‘Jewelry and Gender’ exhibit connects artwork, models, community

Andrew Kuebeck’s pieces, “Keyhole Culture: Joey” and “Keyhole Culture: Ken,” on display Friday, Nov. 2, 2018 at the KSU Downtown Gallery. Kuebeck is an assistant professor of jewelry, metals and enameling at Kent State’s School of Art.

Alexandra Sobczak

An extravagant, double-layered necklace — jutting bright yellow and orange tree branches and florals out of it — rested on a mannequin and cast an intricate, botanical shadow on the wall of the KSU Downtown Gallery.

Kent State alumna Rachel Smith made this piece of jewelry. “Primrose Ruff,” the name of the artwork, was on display for the “Jewelry and Gender: Challenging the Norms” exhibition, which had its opening reception Friday evening.

Smith said the piece was originally created before the exhibit was planned, but it still related to the ideas of identity and expression.

The primroses used in this piece are based on the flowers that used to grow in Smith’s garden when she was a child. The primroses were never planted, though; instead, they used to grow up in the cracks and were seen as unwanted.

“We tend to try to have everything be perfect,” Smith said. “I thought that by making something really beautiful out of flowers that might typically be eradicated … it kind of allowed people to become more accepting of those different wildflowers as well.”

While on display at the gallery, the piece takes on a whole new meaning related to identity and expression. “Jewelry and Gender: Challenging the Norms” is comprised entirely of art jewelry. The goal of the exhibit is to challenge gender norms and explore various gender identities.

All of the art pieces were created before the theme was planned, and their original meanings were adapted to be a mode of gender expression.

In a case along a different wall of the gallery rested a more subtle piece in muted tones.

Two broaches with nude figures, pieces by Andrew Kuebeck — an assistant professor of jewelry, metals and enameling in the School of Art — show different men, individual in their physiques and body language.

Originally the pieces, entitled “Keyhole Culture: Joey” and “Keyhole Culture: Ken,” addressed the idea of society being “unapologetically voyeuristic” and willing to dissect others’ lives, Kuebeck said.

“I wanted to take these kind of private, still moments and then have people actually wear them, almost representing that they are a voyeur,” Kuebeck said. “They are consuming someone else’s life. That’s where the imagery came from. And then the format is all different shapes of traditional keyholes like you’d look through to spy on somebody.”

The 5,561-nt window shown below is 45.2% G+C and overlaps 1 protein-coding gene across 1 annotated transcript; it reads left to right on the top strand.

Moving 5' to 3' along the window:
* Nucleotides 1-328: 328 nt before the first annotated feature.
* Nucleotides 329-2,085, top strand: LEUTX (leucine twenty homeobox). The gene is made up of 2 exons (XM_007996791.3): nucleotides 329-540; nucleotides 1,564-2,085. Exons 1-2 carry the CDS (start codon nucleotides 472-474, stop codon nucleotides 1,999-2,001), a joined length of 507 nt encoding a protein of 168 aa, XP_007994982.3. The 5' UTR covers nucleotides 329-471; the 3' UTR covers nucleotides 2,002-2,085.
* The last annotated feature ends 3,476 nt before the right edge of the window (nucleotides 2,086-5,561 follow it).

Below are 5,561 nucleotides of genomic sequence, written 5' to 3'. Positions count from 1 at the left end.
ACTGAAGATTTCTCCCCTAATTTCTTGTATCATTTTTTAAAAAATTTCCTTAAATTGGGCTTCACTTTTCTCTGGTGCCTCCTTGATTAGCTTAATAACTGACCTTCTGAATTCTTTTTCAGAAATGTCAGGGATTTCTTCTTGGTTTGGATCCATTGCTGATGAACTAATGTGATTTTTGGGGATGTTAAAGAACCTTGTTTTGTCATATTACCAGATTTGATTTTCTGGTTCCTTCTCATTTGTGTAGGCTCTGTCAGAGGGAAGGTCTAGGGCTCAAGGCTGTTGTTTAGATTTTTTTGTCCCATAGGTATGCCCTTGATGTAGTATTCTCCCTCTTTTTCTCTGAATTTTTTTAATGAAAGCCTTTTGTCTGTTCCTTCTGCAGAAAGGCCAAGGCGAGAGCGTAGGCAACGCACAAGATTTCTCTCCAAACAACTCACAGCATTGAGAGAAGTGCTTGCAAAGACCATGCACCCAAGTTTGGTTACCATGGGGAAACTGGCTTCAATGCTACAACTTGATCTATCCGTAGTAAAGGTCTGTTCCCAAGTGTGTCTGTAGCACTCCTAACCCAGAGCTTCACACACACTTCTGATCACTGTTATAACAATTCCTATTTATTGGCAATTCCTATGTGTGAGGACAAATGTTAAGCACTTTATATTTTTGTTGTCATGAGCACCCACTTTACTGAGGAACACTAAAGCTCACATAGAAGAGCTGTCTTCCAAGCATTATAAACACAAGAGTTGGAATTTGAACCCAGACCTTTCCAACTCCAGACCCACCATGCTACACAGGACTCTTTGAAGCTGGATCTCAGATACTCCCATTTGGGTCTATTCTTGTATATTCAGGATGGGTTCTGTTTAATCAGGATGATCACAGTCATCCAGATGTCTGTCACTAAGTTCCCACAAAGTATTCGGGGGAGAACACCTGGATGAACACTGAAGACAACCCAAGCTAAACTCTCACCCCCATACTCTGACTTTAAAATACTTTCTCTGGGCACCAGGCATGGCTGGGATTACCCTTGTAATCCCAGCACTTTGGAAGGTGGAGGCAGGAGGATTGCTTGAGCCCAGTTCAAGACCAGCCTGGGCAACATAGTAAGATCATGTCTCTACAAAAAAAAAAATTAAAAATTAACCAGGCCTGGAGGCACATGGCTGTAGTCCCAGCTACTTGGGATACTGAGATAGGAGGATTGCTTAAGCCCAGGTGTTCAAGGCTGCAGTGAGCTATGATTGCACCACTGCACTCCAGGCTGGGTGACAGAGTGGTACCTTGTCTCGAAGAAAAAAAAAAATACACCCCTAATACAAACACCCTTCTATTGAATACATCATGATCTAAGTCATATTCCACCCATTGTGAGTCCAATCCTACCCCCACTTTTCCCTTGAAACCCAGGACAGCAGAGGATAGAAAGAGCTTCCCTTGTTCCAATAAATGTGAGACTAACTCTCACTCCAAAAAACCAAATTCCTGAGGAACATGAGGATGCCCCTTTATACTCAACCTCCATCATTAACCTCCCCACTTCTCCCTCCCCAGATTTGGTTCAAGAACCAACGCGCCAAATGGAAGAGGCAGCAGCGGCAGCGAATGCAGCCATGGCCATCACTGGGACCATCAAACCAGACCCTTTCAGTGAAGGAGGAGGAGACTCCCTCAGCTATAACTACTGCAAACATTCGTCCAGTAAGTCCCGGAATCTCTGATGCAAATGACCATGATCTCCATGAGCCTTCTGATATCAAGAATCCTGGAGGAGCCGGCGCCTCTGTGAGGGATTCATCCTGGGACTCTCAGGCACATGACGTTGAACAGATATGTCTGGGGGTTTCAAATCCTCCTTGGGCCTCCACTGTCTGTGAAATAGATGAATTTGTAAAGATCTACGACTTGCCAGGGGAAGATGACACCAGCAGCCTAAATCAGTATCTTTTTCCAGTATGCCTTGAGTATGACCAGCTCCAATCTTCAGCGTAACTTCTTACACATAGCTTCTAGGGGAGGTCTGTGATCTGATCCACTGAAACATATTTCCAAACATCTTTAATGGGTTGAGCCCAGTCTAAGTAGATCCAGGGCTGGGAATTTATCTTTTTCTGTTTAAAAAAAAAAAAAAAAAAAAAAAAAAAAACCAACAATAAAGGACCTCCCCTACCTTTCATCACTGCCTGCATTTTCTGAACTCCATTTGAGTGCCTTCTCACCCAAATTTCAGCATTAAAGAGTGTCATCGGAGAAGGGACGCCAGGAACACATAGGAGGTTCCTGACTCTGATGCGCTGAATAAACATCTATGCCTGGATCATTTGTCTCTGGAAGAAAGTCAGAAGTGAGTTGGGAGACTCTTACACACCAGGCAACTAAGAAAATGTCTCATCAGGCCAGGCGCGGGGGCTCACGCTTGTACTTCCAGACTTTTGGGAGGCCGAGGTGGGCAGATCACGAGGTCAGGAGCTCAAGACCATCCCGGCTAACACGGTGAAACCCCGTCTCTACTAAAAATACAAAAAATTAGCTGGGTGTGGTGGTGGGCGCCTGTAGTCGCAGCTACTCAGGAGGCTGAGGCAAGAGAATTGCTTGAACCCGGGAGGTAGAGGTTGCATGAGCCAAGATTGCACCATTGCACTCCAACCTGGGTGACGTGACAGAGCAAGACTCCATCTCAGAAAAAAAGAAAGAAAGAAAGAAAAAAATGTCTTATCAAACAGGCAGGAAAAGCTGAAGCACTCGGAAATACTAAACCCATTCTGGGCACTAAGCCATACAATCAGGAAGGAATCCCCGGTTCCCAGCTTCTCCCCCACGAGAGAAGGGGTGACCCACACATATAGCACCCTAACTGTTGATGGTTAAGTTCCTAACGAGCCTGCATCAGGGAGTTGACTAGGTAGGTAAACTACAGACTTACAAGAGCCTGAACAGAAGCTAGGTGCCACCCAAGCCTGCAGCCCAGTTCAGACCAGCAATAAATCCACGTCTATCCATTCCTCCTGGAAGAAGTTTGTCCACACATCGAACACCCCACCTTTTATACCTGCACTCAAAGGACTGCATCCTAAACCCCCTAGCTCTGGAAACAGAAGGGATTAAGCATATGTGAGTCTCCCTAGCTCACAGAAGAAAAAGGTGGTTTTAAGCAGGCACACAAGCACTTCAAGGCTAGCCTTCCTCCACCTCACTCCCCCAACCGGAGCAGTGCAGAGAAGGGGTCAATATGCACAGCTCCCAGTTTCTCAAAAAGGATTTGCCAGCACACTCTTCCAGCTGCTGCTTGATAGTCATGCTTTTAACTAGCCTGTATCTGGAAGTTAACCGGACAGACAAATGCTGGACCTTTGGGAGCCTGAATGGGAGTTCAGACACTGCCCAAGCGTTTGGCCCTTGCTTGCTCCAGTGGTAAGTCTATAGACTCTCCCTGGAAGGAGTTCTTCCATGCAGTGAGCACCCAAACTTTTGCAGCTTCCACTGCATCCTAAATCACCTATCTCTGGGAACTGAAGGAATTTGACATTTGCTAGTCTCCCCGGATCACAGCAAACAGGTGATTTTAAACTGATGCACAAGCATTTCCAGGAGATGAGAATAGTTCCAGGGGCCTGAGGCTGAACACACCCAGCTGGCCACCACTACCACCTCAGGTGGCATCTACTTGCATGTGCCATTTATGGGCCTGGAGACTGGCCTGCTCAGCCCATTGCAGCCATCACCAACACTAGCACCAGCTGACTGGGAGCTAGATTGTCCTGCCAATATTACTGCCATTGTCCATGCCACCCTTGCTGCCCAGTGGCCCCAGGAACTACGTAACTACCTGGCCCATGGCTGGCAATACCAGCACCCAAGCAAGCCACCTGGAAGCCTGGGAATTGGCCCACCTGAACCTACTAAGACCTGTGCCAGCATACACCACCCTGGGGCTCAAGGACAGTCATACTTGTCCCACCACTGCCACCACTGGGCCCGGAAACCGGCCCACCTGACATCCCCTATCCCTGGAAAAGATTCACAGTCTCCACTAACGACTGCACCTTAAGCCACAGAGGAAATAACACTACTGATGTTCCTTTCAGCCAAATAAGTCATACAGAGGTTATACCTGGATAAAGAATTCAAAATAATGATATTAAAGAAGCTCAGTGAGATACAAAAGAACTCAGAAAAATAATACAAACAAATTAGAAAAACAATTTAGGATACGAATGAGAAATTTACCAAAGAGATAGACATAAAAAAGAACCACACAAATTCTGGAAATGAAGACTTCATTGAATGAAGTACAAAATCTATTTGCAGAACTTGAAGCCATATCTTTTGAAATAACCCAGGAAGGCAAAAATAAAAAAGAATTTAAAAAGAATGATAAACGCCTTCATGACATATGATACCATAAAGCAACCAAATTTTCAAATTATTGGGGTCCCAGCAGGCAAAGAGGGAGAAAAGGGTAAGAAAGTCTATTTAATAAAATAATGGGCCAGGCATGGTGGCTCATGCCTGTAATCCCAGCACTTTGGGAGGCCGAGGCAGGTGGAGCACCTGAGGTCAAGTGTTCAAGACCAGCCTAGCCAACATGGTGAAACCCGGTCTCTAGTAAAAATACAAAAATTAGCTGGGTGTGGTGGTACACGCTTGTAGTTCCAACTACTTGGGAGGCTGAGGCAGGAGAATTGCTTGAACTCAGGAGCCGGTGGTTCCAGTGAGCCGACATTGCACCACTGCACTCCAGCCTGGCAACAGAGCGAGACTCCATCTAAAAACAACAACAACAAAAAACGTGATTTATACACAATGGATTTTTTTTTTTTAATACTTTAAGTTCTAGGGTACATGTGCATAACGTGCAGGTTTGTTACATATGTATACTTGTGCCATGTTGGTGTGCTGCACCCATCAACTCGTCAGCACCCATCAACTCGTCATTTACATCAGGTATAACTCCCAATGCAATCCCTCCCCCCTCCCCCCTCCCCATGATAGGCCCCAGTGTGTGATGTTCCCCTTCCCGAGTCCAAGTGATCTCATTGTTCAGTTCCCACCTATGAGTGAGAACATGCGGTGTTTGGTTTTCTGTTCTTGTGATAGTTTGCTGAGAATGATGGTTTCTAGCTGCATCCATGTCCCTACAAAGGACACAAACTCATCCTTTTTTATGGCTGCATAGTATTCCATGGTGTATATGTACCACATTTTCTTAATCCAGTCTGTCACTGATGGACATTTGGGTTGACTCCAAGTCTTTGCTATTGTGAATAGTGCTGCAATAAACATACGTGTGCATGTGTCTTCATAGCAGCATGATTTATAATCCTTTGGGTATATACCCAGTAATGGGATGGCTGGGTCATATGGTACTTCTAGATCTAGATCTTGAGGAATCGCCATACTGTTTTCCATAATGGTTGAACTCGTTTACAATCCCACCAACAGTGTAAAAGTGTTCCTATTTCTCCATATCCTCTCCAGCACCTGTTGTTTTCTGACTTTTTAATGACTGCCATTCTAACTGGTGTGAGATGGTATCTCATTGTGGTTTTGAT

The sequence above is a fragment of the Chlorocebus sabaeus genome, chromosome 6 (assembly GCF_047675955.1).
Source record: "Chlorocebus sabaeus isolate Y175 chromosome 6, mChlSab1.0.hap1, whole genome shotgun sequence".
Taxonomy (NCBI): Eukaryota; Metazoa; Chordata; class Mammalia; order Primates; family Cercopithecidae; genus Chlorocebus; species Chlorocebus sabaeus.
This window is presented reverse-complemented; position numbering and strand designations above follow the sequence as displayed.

Kuebeck’s pieces, along with the others in the gallery, were modeled by a local member of the LGBTQ community. Roza Maille, the curator of the exhibition and the marketing assistant for the School of Art, paired the jewelry with the models based on the struggles and successes the models said they had with their identity.

Amy Klainer’s piece, “The System (Traffic Orange, Mainline Green, Signal Blue),” is a large necklace made of industrial-sized cables joined together by what, on first glance, appear to be colorful, enlarged safety pins. Luca Taylor, a second-year graduate student majoring in printmaking, modeled Klainer’s piece.

“For Luca’s, they talk about how there’s a lot of tension in their family because they changed their name, and their family doesn’t want to use their chosen name,” Maille said. “I was thinking these cables might represent that tension. If (the model) stated that they were a very feminine person or a very masculine person, I took that into consideration.”

In addition to the jewelry serving as a representation of Taylor’s struggles, Taylor also relates to the concept of clothing being a representation of identity.

Taylor is non binary and expresses themself with neutral colors. Klainer’s piece predominantly featured earthy tones.

While the pieces in the gallery connected to the models’ lives, the gallery as a whole was meant to connect communities.

“I think (the exhibition) brings people together,” said Marie Bukowski, the director of the School of Art. “I think that the ultimate goal of this exhibition was to really start to open up that dialogue, to be really inclusive, whether you are LGBTQ or an ally or not even knowing where you fit into all of that, but to just be that inclusive … and really get everybody together as a community.”

Kuebeck said starting a dialogue about gender identity is beneficial in creating more acceptance.

“I think little things like this (exhibition) on the local level do give people the opportunity to become a little more normalized, and I think (with) normalization, then you can actually further causes to move onto the next step,” Kuebeck said. “Because eventually, talking about gender and pronouns isn’t going to be an issue. It’s going to be the next thing that’s going to help people have a little bit of an easier time living their lives however they want.”

The exhibit will be at the KSU Downtown Gallery at 141 E. Main St. until Dec. 1. The gallery’s hours are Monday through Friday 9:30 a.m. to 6 p.m. and Saturday 10 a.m. to 4 p.m.

Alexandra Sobczak is the arts and architecture reporter. Contact her at [email protected].